Ottolenghi – Restaurant Review | Condé Nast Traveler


Middle Eastern

Tell us about your first impressions when you arrived.
People visibly slow down as they pass this place—it’s impossible not to, once you’ve glimpsed the cakes arranged in the window, from frangipane tartlets and vanilla-cherry cheesecakes to giant, berry-swirled meringues. Inside, past the counter of daily-changing salads, it’s almost monastically simple; airy and white-painted, with long communal tables. Candles come out in the evenings, when it’s noisily atmospheric. Try to score one of the tables for two, to escape the good-natured throng.
What was the crowd like?
The core clientele is Islington’s cultured, foodie locals (who own all of Ottolenghi’s cookbooks, but would way rather eat here). In the morning there might be small children playing tag around the tables, laid with serve-yourself toasters and spreads; evenings are more grown-up, and the long tables buzz with conversation.
What should we be drinking?
Wines are natural-leaning and come sourced from small producers, with a good range of options by the glass; try the amphora-aged, orange Moscatel from Bernabé Navarro. At brunch, it’s all about the Mimosas, served from 10 a.m..
Main event: the food. Give us the lowdown—especially what not to miss.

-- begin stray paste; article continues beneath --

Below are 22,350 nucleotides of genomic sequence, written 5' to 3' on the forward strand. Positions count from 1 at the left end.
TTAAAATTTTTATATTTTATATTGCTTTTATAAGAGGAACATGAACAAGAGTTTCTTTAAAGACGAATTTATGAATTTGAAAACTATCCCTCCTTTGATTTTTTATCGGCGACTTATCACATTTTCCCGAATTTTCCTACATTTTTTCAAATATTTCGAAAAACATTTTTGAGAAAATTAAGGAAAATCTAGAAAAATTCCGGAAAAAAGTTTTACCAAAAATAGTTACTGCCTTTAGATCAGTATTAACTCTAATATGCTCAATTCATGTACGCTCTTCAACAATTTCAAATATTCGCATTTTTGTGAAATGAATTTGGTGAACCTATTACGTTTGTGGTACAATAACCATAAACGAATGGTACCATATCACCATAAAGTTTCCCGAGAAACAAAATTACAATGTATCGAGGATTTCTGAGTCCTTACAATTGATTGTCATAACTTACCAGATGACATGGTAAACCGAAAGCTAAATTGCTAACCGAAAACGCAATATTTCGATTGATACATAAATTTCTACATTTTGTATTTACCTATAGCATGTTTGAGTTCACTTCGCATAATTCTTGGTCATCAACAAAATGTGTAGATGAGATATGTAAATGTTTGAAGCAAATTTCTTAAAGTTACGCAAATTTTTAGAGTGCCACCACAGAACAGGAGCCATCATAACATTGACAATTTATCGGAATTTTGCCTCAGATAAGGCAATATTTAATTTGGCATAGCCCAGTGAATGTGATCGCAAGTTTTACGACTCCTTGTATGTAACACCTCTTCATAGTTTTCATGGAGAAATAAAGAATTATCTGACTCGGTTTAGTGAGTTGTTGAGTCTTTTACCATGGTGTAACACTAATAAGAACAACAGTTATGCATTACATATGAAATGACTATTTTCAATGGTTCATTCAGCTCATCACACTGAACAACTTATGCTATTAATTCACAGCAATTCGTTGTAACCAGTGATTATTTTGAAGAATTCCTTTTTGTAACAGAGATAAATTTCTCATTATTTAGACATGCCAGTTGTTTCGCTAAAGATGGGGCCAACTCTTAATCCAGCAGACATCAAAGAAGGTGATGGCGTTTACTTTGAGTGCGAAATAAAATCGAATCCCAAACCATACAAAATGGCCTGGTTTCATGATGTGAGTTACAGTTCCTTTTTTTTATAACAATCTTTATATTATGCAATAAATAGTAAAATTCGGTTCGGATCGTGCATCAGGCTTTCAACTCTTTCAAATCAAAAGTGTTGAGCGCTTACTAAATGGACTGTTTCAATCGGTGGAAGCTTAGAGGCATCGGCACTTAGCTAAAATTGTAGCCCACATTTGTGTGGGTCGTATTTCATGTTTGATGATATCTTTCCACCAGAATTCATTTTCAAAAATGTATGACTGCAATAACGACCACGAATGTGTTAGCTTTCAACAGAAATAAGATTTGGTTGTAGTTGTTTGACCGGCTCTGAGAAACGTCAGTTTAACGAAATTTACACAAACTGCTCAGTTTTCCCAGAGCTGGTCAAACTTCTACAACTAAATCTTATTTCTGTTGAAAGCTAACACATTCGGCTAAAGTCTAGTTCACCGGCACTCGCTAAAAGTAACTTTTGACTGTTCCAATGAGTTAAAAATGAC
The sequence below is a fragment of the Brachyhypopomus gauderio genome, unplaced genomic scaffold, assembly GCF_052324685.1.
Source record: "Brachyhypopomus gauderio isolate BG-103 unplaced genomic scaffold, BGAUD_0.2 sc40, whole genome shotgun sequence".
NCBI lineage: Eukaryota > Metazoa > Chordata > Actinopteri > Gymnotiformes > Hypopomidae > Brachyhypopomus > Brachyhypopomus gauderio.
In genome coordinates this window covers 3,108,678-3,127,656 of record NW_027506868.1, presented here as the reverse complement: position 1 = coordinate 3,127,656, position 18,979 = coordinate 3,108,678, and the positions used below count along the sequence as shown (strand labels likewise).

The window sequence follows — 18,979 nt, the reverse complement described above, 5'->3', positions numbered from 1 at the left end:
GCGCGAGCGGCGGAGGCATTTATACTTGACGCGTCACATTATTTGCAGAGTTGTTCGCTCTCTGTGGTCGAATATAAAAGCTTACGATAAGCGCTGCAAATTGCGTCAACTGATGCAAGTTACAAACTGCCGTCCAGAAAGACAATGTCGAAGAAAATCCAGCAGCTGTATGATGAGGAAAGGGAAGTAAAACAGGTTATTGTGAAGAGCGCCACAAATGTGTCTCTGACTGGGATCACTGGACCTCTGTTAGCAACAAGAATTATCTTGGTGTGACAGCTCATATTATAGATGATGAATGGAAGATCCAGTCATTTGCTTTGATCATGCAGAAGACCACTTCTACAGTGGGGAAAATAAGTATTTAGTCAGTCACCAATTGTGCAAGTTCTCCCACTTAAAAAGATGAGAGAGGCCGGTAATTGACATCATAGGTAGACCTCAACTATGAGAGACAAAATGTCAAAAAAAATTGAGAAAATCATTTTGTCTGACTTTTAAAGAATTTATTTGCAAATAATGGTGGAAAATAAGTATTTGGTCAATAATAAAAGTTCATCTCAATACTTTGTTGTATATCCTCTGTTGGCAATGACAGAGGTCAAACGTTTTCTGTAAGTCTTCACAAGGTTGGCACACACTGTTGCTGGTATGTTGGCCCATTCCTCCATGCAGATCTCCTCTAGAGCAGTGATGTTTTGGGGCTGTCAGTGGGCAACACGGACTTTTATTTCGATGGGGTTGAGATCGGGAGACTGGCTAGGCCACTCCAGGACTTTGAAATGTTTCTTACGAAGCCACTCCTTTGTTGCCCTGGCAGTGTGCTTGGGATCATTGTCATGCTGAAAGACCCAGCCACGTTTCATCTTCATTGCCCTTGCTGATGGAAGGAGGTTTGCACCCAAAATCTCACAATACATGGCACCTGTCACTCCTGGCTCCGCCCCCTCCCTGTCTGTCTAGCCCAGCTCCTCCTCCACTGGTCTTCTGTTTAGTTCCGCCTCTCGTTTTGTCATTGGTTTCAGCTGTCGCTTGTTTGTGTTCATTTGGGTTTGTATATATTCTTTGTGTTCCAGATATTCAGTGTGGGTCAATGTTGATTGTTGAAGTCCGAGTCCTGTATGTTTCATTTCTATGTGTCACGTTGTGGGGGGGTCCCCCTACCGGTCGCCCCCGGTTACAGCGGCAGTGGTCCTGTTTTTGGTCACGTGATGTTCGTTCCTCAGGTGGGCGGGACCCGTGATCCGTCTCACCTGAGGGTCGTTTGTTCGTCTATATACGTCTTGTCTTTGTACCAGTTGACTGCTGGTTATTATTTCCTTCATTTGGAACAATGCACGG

Yotam Ottolenghi and Sami Tamimi’s food is full of color and spices, rooted in the Middle East but open to new ideas. What’s on the counter changes every day, but will include some of the most delicious-looking salads you’ve seen in your life (green beans with orange, cashews, and tarragon; roast zucchini with saffron yogurt, pomegranate, and pine-nuts). The breakfast menu runs from cinnamon brioche pretzels to more substantial plates, like scrambled tofu spiked with rose harissa, or salsa-laced corn cakes. Our favorite? The plump Dutch baby pancake with poached fruit, orange yogurt and a dusting of sugared star anise.
And how did the front-of-house folks treat you?
Staff are cool and unflappable, even with toddlers on the loose, and happy to advise on the crucial decision; what cakes you should try (one’s not enough).
Anything else to know before we go?
There are four outposts of Ottolenghi now, but this is the original and our favorite. You can reserve in the evening but not at brunch, which is overrun at weekends; come on a weekday if you can, when the vibe’s sunny and unhurried. Before you go, pick up some supplies from the deli: jars of fragrant dukkah and za’atar, plus the lemon and vanilla marmalade.